Leeds Beckett has launched a unique leadership programme designed to inspire the next generation of female leaders.
The Women in Leadership initiative is the first of its kind in the sector, aiming to give women a head start on their leadership journey before they embark on their careers.
The scheme, which has been piloted this year with 30 second year students, will give the undergraduates the opportunity to be mentored and sponsored by some of the country’s top female leaders.
Tracey Lancaster, Deputy Vice Chancellor (Corporate Communications), said: “At Leeds Beckett we are passionate about developing outstanding female leaders for the future.
“Evidence continues to show a strong positive correlation between the representation of women in leadership roles and the financial performance of businesses.
“We are helping to inspire the next generation of female leaders, and to accelerate equality at the highest levels of business and industry.
“We believe that supporting our female students in developing the skills and confidence they need to fulfil their ambition and potential, will help to drive real change in the business world.”
Amy McAllister was one of the 30 students on this year’s pilot programme and is now setting her sights on reaching the summit of the construction industry, after being inspired by one of the sector’s top female leaders.
The 21-year-old wants to become the chief engineer on the next Shard or Burj Khalifa, having been mentored throughout the six-month scheme by Angela Barnicle, Chief Officer of Asset Management and Regeneration for Leeds City Council.
Amy said: “I want to manage the biggest construction projects in the world and I’m more driven than ever to achieve that.
“I’ve never been overly confident despite having big ambitions. I’m from a working class family and am the first to go to university so I had no idea what a professional career looks like or how to build one.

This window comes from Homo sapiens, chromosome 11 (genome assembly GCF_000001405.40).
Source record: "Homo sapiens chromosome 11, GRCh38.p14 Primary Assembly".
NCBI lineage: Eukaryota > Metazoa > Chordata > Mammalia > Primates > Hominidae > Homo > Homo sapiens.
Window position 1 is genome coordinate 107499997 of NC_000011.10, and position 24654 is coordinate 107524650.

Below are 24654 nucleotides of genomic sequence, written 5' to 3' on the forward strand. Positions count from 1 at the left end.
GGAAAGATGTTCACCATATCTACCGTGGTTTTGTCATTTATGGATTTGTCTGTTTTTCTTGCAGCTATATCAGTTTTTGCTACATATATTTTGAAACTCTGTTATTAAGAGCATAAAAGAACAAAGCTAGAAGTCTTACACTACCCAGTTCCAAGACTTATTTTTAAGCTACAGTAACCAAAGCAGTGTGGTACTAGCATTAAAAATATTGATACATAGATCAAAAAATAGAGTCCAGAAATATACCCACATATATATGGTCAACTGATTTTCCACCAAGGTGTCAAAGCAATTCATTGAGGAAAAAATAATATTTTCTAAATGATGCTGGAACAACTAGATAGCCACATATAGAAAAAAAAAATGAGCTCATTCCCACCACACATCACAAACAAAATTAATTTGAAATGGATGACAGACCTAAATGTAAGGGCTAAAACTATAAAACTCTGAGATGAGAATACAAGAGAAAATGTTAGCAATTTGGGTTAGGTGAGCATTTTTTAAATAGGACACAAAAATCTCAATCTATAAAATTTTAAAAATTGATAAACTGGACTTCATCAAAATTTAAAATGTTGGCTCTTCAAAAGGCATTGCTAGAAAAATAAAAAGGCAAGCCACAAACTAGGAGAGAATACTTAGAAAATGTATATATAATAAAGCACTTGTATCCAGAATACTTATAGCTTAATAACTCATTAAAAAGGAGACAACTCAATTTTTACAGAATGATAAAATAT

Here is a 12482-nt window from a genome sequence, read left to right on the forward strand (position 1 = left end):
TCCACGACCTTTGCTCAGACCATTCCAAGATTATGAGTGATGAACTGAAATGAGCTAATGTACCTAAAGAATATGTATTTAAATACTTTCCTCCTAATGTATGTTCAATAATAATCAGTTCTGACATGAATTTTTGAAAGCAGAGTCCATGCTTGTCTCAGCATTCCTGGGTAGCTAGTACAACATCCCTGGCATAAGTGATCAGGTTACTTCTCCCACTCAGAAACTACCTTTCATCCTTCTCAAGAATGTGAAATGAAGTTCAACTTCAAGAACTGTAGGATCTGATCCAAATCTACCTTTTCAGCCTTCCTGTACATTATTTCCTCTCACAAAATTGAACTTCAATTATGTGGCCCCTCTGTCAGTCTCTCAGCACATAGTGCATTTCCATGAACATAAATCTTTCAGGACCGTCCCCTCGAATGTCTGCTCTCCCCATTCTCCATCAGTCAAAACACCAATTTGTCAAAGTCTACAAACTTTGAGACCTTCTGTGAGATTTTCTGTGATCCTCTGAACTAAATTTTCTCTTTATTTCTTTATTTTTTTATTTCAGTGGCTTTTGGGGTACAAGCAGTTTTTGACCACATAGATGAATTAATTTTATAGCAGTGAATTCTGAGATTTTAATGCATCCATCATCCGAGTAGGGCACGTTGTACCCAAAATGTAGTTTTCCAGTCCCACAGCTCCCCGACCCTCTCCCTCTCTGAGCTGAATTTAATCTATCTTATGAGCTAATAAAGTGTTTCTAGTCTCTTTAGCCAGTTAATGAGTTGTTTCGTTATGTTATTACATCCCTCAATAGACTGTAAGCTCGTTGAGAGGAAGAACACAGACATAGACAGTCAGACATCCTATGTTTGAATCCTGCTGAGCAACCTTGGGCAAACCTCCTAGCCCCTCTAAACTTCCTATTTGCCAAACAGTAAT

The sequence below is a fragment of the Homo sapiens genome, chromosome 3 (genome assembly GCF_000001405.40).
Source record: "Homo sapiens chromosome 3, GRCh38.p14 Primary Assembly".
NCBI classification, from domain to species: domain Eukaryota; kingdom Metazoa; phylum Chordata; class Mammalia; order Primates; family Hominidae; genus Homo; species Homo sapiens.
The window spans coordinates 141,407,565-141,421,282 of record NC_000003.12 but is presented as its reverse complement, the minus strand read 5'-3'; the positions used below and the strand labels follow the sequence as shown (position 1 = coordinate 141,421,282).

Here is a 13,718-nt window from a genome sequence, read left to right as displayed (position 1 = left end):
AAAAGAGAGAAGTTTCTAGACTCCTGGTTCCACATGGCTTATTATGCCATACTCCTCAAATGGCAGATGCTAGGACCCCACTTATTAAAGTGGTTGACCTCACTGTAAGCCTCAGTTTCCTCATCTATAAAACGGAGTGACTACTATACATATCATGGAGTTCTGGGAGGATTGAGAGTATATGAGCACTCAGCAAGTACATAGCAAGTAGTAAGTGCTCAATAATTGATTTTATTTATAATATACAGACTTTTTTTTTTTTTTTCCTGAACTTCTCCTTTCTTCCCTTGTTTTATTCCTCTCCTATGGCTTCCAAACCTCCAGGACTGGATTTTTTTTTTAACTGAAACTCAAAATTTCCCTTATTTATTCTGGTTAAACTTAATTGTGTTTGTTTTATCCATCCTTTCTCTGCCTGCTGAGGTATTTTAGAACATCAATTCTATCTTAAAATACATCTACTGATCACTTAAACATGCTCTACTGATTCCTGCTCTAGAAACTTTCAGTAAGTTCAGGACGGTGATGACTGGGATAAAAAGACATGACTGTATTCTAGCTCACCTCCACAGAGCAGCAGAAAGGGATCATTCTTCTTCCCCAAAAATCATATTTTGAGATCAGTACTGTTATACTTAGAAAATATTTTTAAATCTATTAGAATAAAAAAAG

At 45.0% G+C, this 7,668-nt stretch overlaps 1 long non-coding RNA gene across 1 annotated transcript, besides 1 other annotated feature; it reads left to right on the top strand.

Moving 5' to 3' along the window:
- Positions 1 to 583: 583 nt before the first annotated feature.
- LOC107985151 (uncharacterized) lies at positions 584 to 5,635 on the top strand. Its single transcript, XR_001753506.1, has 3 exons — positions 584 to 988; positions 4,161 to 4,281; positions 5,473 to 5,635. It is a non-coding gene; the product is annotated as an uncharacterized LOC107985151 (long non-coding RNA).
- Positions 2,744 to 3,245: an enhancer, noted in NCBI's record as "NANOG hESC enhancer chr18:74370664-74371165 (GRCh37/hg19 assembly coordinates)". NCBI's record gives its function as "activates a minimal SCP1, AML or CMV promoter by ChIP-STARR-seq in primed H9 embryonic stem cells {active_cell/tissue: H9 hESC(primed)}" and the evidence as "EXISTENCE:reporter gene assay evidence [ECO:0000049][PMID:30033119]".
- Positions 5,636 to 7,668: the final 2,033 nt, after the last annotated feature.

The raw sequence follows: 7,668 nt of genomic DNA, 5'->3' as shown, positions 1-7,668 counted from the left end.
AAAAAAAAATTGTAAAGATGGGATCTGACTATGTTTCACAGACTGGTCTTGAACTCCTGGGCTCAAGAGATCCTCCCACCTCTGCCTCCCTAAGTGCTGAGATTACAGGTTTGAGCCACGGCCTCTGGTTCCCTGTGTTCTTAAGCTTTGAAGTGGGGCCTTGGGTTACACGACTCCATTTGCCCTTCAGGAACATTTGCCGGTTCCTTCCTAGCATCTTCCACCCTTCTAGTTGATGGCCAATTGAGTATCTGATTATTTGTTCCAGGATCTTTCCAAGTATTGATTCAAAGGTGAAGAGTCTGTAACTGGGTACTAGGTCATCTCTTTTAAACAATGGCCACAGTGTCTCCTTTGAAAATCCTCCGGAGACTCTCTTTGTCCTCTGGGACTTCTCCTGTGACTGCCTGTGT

“Being mentored by Angela has completely changed that. She’s shown me that whilst there will be challenges, the journey isn’t as scary as I thought. She became more of a friend than a teacher and I now feel like I am good enough and I can go for things I want to go for.”
Khadijah Hafez, 20, was also part of the programme and is determined to start up her own practice to support individuals with special needs.
The psychology student was mentored by the HR Director of global insurance company Covéa, Lisa Meigh, who challenged Khadijah to stretch her ambition and aim even higher.
Khadija said: “I’ve always wanted to help special needs children but Lisa has really given me the confidence and belief to try and do this in a much bigger way.
“Special needs support is hugely under-resourced and under-funded, so I eventually want to lead my own team of like-minded people, who want to reach and help as many children as possible and make a real difference in their lives.
“Running my own business was not something I would have ever considered before but it’s suddenly become something very realistic and far more in reach.
“Thanks to Lisa and the programme I now have a strong network of people with lots of experience and contacts in this area, I have tons more confidence and courage and above all the belief that anything is achievable if you want it enough and I know I do”.
Joanne Morley, Head of Brand and Business Development at Arriva Rail, Jane Kidd, European Talent and Diversity Manager at Kellogg’s, and Ros Collins, Head of Customer and Category at Hallmark, were among other top female business leaders involved in the programme.